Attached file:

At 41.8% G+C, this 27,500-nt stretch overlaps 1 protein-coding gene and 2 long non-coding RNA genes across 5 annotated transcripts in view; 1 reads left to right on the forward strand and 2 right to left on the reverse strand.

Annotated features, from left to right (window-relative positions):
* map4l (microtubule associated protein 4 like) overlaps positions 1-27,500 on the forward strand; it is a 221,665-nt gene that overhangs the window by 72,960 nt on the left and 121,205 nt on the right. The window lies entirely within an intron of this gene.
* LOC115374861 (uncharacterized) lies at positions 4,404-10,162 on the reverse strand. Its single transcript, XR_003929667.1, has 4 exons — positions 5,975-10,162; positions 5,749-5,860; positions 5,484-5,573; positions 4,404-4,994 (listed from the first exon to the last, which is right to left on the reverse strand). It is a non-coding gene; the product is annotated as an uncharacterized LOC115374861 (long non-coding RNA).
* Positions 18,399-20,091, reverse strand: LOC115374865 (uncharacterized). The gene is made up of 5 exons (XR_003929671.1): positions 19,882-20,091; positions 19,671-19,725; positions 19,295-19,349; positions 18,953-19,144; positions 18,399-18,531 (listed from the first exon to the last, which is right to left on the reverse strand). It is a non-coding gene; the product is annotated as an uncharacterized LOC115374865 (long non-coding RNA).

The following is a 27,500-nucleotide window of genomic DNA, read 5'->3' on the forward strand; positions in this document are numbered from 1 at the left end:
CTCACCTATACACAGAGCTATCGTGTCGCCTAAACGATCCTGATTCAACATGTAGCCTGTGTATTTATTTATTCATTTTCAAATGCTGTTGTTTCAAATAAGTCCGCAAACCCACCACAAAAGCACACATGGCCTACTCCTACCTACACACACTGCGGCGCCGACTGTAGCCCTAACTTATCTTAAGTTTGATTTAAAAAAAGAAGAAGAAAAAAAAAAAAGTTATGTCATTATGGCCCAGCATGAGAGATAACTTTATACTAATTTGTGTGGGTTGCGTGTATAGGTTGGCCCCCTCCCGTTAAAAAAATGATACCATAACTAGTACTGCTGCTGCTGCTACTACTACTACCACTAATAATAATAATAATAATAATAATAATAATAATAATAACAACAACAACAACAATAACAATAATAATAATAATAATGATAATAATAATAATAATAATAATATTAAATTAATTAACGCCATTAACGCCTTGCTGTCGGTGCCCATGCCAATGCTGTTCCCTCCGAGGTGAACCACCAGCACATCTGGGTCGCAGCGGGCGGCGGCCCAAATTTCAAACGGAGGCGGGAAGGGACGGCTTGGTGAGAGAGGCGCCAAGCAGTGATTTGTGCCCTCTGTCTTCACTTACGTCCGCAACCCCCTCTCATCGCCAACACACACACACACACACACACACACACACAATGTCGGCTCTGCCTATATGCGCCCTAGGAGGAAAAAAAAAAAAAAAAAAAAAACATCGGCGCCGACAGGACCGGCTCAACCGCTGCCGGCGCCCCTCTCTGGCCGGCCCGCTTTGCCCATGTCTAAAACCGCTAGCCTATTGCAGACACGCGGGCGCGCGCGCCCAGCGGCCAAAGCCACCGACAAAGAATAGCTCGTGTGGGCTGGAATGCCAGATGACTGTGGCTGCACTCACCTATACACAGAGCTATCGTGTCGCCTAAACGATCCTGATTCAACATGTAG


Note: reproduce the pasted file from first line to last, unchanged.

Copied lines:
At 41.8% G+C, this 27,500-nt stretch overlaps 1 protein-coding gene and 2 long non-coding RNA genes across 5 annotated transcripts in view; 1 reads left to right on the forward strand and 2 right to left on the reverse strand.

Annotated features, from left to right (window-relative positions):
* map4l (microtubule associated protein 4 like) overlaps positions 1-27,500 on the forward strand; it is a 221,665-nt gene that overhangs the window by 72,960 nt on the left and 121,205 nt on the right. The window lies entirely within an intron of this gene.
* LOC115374861 (uncharacterized) lies at positions 4,404-10,162 on the reverse strand. Its single transcript, XR_003929667.1, has 4 exons — positions 5,975-10,162; positions 5,749-5,860; positions 5,484-5,573; positions 4,404-4,994 (listed from the first exon to the last, which is right to left on the reverse strand). It is a non-coding gene; the product is annotated as an uncharacterized LOC115374861 (long non-coding RNA).
* Positions 18,399-20,091, reverse strand: LOC115374865 (uncharacterized). The gene is made up of 5 exons (XR_003929671.1): positions 19,882-20,091; positions 19,671-19,725; positions 19,295-19,349; positions 18,953-19,144; positions 18,399-18,531 (listed from the first exon to the last, which is right to left on the reverse strand). It is a non-coding gene; the product is annotated as an uncharacterized LOC115374865 (long non-coding RNA).

The following is a 27,500-nucleotide window of genomic DNA, read 5'->3' on the forward strand; positions in this document are numbered from 1 at the left end:
CTCACCTATACACAGAGCTATCGTGTCGCCTAAACGATCCTGATTCAACATGTAGCCTGTGTATTTATTTATTCATTTTCAAATGCTGTTGTTTCAAATAAGTCCGCAAACCCACCACAAAAGCACACATGGCCTACTCCTACCTACACACACTGCGGCGCCGACTGTAGCCCTAACTTATCTTAAGTTTGATTTAAAAAAAGAAGAAGAAAAAAAAAAAAGTTATGTCATTATGGCCCAGCATGAGAGATAACTTTATACTAATTTGTGTGGGTTGCGTGTATAGGTTGGCCCCCTCCCGTTAAAAAAATGATACCATAACTAGTACTGCTGCTGCTGCTACTACTACTACCACTAATAATAATAATAATAATAATAATAATAATAATAATAACAACAACAACAACAATAACAATAATAATAATAATAATGATAATAATAATAATAATAATAATATTAAATTAATTAACGCCATTAACGCCTTGCTGTCGGTGCCCATGCCAATGCTGTTCCCTCCGAGGTGAACCACCAGCACATCTGGGTCGCAGCGGGCGGCGGCCCAAATTTCAAACGGAGGCGGGAAGGGACGGCTTGGTGAGAGAGGCGCCAAGCAGTGATTTGTGCCCTCTGTCTTCACTTACGTCCGCAACCCCCTCTCATCGCCAACACACACACACACACACACACACACACACAATGTCGGCTCTGCCTATATGCGCCCTAGGAGGAAAAAAAAAAAAAAAAAAAAAACATCGGCGCCGACAGGACCGGCTCAACCGCTGCCGGCGCCCCTCTCTGGCCGGCCCGCTTTGCCCATGTCTAAAACCGCTAGCCTATTGCAGACACGCGGGCGCGCGCGCCCAGCGGCCAAAGCCACCGACAAAGAATAGCTCGTGTGGGCTGGAATGCCAGATGACTGTGGCTGCACTCACCTATACACAGAGCTATCGTGTCGCCTAAACGATCCTGATTCAACATGTAG